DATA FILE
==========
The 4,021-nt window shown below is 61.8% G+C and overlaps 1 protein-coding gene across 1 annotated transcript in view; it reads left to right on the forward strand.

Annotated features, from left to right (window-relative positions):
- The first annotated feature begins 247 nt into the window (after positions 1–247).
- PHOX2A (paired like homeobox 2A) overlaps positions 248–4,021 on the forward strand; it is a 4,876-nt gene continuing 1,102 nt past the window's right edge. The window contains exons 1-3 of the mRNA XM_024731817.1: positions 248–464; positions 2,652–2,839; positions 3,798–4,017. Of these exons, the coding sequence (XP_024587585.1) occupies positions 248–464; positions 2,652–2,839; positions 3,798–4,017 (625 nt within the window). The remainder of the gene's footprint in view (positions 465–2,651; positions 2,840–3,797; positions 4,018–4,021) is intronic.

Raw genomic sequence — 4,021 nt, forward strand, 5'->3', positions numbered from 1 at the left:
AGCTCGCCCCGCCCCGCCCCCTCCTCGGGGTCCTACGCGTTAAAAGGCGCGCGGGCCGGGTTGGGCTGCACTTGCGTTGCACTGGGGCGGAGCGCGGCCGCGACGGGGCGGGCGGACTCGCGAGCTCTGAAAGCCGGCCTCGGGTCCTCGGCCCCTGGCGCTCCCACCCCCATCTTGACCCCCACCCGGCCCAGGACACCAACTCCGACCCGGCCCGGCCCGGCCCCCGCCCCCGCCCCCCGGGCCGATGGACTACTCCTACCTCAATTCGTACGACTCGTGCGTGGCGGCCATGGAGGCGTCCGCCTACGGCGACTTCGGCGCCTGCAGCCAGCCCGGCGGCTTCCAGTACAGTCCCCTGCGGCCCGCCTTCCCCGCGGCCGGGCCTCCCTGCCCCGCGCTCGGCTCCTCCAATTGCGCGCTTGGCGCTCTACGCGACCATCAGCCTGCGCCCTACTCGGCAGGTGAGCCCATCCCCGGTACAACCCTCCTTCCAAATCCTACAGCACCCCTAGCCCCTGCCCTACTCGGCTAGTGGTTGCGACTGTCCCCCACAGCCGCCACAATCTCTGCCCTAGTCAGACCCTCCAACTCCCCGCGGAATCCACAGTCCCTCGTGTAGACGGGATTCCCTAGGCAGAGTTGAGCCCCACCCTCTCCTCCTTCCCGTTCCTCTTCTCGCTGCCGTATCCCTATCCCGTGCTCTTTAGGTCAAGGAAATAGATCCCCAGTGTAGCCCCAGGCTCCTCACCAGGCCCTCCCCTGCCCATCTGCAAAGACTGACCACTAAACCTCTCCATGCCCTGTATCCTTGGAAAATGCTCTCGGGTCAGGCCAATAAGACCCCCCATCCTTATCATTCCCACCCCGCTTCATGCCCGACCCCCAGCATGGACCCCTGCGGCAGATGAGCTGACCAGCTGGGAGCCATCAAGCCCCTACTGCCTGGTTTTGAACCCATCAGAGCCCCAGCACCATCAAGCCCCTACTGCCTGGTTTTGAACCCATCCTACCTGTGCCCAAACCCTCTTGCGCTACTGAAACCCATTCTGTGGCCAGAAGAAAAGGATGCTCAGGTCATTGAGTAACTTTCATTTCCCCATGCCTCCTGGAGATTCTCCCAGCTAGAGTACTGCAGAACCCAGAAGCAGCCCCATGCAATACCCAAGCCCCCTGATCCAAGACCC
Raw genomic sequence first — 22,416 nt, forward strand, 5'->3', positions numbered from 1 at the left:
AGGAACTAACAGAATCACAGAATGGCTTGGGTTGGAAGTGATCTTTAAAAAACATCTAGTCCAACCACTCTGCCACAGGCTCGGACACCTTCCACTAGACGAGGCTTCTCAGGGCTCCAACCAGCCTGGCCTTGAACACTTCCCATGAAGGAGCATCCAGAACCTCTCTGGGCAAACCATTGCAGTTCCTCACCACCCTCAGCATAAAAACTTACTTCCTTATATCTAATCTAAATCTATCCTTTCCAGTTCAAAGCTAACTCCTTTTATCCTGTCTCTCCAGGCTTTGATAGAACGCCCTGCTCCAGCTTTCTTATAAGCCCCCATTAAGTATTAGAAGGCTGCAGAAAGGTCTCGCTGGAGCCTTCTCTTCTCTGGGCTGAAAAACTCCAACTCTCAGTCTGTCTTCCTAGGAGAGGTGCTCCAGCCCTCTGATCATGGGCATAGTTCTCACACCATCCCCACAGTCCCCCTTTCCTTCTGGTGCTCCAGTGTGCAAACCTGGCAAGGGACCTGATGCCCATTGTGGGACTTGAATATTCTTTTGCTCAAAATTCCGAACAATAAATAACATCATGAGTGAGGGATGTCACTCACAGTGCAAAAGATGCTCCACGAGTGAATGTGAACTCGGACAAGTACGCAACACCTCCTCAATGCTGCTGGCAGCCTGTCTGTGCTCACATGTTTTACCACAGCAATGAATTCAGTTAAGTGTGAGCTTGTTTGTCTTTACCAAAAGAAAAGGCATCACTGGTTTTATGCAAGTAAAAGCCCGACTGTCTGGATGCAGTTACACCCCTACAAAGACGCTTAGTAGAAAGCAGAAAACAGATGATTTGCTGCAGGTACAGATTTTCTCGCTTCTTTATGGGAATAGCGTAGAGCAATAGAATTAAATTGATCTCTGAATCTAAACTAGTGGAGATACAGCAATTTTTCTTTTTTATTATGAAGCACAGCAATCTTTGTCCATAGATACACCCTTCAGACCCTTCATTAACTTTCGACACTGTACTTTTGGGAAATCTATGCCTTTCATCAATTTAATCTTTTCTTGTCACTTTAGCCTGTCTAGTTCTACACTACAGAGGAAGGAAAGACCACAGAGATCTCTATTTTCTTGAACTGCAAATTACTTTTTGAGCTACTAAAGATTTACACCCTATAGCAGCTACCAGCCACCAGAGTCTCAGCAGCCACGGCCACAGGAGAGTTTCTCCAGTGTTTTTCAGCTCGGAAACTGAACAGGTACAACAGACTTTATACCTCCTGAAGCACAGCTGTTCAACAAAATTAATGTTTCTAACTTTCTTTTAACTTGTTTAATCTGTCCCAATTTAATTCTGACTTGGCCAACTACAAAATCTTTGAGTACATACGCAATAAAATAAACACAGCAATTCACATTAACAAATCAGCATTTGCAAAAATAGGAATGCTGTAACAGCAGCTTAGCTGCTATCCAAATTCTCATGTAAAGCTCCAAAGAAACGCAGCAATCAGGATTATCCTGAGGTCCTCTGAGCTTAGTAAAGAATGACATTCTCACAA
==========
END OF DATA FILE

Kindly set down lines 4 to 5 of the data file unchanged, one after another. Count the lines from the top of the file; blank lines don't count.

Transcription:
- PHOX2A (paired like homeobox 2A) overlaps positions 248–4,021 on the forward strand; it is a 4,876-nt gene continuing 1,102 nt past the window's right edge. The window contains exons 1-3 of the mRNA XM_024731817.1: positions 248–464; positions 2,652–2,839; positions 3,798–4,017. Of these exons, the coding sequence (XP_024587585.1) occupies positions 248–464; positions 2,652–2,839; positions 3,798–4,017 (625 nt within the window). The remainder of the gene's footprint in view (positions 465–2,651; positions 2,840–3,797; positions 4,018–4,021) is intronic.

Raw genomic sequence — 4,021 nt, forward strand, 5'->3', positions numbered from 1 at the left: